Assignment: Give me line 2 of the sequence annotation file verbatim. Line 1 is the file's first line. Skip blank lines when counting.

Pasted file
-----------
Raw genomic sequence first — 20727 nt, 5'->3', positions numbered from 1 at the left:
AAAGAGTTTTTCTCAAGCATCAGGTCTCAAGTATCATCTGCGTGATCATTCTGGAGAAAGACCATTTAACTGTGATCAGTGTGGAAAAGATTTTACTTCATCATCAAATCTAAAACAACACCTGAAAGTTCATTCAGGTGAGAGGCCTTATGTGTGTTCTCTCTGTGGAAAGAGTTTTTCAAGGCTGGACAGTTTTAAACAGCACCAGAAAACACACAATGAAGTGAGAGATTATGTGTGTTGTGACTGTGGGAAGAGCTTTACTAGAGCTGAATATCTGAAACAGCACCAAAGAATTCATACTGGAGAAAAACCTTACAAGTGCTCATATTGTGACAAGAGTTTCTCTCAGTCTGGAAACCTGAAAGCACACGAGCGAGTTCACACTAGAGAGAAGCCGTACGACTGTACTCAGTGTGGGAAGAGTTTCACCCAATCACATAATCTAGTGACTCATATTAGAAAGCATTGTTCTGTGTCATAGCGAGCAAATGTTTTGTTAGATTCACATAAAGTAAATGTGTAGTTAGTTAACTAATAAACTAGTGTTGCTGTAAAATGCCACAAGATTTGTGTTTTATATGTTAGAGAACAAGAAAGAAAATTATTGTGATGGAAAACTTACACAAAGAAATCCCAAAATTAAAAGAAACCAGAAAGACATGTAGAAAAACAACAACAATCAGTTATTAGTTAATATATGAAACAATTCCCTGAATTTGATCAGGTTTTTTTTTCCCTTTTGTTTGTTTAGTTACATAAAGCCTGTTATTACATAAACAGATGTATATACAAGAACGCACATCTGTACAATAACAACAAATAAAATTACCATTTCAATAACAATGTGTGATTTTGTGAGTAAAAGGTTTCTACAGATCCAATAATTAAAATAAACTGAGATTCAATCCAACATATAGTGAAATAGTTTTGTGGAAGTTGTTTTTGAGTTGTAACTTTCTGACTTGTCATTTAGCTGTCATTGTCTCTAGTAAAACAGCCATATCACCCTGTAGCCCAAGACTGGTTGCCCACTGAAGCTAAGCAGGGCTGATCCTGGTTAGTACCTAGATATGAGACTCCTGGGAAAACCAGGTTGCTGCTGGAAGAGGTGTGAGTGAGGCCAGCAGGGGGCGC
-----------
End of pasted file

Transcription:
AAAGAGTTTTTCTCAAGCATCAGGTCTCAAGTATCATCTGCGTGATCATTCTGGAGAAAGACCATTTAACTGTGATCAGTGTGGAAAAGATTTTACTTCATCATCAAATCTAAAACAACACCTGAAAGTTCATTCAGGTGAGAGGCCTTATGTGTGTTCTCTCTGTGGAAAGAGTTTTTCAAGGCTGGACAGTTTTAAACAGCACCAGAAAACACACAATGAAGTGAGAGATTATGTGTGTTGTGACTGTGGGAAGAGCTTTACTAGAGCTGAATATCTGAAACAGCACCAAAGAATTCATACTGGAGAAAAACCTTACAAGTGCTCATATTGTGACAAGAGTTTCTCTCAGTCTGGAAACCTGAAAGCACACGAGCGAGTTCACACTAGAGAGAAGCCGTACGACTGTACTCAGTGTGGGAAGAGTTTCACCCAATCACATAATCTAGTGACTCATATTAGAAAGCATTGTTCTGTGTCATAGCGAGCAAATGTTTTGTTAGATTCACATAAAGTAAATGTGTAGTTAGTTAACTAATAAACTAGTGTTGCTGTAAAATGCCACAAGATTTGTGTTTTATATGTTAGAGAACAAGAAAGAAAATTATTGTGATGGAAAACTTACACAAAGAAATCCCAAAATTAAAAGAAACCAGAAAGACATGTAGAAAAACAACAACAATCAGTTATTAGTTAATATATGAAACAATTCCCTGAATTTGATCAGGTTTTTTTTTCCCTTTTGTTTGTTTAGTTACATAAAGCCTGTTATTACATAAACAGATGTATATACAAGAACGCACATCTGTACAATAACAACAAATAAAATTACCATTTCAATAACAATGTGTGATTTTGTGAGTAAAAGGTTTCTACAGATCCAATAATTAAAATAAACTGAGATTCAATCCAACATATAGTGAAATAGTTTTGTGGAAGTTGTTTTTGAGTTGTAACTTTCTGACTTGTCATTTAGCTGTCATTGTCTCTAGTAAAACAGCCATATCACCCTGTAGCCCAAGACTGGTTGCCCACTGAAGCTAAGCAGGGCTGATCCTGGTTAGTACCTAGATATGAGACTCCTGGGAAAACCAGGTTGCTGCTGGAAGAGGTGTGAGTGAGGCCAGCAGGGGGCGC